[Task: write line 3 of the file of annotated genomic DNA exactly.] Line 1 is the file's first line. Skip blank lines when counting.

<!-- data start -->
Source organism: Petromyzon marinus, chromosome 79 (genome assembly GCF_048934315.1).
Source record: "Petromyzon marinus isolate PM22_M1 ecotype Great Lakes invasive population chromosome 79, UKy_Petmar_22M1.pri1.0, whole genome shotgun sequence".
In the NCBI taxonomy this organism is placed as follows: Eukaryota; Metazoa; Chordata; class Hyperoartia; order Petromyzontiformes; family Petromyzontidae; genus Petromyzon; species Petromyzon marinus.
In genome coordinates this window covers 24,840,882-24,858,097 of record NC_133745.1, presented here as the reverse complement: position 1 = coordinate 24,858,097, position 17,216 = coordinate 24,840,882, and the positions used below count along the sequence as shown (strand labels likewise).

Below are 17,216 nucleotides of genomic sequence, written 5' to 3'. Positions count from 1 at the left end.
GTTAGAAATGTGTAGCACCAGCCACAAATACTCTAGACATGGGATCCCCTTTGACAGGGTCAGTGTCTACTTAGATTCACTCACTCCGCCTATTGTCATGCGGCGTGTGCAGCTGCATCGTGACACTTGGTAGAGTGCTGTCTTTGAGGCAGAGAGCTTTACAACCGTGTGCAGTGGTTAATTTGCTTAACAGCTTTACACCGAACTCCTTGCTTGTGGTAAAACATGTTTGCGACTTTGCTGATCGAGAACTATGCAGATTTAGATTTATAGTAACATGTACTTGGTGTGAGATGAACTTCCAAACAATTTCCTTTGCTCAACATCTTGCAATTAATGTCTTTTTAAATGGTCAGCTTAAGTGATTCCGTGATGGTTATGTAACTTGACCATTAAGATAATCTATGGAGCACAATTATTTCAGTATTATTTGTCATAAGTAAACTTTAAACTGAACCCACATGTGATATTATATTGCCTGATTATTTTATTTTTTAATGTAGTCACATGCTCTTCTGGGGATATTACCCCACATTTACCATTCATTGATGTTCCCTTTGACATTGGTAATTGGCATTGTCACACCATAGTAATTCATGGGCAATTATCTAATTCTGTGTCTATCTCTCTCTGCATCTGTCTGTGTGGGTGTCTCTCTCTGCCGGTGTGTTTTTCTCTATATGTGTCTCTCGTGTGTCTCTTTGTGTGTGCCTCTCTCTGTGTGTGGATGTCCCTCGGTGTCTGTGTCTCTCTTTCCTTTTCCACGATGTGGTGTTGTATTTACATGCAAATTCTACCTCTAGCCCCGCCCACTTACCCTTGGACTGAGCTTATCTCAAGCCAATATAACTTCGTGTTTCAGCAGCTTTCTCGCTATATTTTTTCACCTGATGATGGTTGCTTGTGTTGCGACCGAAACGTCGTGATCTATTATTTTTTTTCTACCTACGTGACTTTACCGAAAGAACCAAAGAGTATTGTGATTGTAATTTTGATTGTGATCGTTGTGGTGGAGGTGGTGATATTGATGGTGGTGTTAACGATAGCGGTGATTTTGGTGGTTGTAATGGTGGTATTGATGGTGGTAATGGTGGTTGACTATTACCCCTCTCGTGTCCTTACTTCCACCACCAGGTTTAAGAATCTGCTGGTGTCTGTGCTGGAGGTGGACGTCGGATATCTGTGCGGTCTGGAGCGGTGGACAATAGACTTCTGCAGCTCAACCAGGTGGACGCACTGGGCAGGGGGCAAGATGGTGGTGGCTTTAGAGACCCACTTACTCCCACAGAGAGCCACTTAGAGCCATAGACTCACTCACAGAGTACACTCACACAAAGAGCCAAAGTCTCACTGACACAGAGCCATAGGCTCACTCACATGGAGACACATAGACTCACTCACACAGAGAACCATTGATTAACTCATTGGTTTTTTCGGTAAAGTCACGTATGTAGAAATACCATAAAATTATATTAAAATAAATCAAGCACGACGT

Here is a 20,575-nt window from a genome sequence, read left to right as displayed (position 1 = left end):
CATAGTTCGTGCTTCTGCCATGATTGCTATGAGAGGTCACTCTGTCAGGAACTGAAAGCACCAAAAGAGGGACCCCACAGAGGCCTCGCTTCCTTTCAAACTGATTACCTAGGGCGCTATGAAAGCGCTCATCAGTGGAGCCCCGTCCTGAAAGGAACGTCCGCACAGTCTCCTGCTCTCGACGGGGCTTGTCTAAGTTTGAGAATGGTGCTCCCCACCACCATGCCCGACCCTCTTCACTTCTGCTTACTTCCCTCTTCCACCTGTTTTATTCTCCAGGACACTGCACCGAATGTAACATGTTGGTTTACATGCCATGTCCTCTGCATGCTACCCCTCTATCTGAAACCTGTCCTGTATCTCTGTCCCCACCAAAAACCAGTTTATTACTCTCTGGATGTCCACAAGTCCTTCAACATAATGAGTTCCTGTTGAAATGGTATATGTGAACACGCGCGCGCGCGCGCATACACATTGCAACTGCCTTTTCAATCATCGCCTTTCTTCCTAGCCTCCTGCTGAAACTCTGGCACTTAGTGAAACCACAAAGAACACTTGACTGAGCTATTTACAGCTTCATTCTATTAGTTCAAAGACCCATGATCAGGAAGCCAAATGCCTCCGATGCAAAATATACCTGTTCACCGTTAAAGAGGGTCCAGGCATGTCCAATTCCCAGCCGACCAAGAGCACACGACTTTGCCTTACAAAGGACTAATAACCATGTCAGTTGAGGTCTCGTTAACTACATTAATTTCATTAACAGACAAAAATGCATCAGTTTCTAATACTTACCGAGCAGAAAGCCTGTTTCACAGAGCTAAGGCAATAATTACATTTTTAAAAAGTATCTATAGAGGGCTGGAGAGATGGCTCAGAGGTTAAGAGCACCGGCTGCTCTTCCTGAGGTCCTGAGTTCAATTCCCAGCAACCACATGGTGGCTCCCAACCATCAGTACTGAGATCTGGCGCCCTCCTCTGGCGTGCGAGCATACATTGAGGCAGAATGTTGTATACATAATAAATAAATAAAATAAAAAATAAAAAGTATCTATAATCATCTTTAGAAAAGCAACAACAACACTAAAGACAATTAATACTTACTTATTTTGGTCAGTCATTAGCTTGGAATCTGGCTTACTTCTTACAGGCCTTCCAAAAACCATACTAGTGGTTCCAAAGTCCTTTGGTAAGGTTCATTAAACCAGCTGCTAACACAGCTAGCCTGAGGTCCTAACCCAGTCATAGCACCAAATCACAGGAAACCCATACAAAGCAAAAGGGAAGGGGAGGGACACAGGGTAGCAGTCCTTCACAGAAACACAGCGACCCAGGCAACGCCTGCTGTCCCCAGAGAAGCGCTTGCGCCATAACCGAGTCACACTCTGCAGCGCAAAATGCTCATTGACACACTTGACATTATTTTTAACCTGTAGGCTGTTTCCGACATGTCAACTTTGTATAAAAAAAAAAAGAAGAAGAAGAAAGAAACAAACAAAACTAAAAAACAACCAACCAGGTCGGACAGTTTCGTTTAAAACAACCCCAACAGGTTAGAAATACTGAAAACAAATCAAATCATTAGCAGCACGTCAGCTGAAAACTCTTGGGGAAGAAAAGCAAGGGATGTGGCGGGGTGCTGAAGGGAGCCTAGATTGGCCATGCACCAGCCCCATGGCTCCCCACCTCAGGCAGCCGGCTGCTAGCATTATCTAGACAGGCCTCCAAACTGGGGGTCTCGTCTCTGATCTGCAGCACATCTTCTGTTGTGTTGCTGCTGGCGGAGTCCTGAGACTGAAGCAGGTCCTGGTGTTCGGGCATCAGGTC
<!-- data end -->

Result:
In the NCBI taxonomy this organism is placed as follows: Eukaryota; Metazoa; Chordata; class Hyperoartia; order Petromyzontiformes; family Petromyzontidae; genus Petromyzon; species Petromyzon marinus.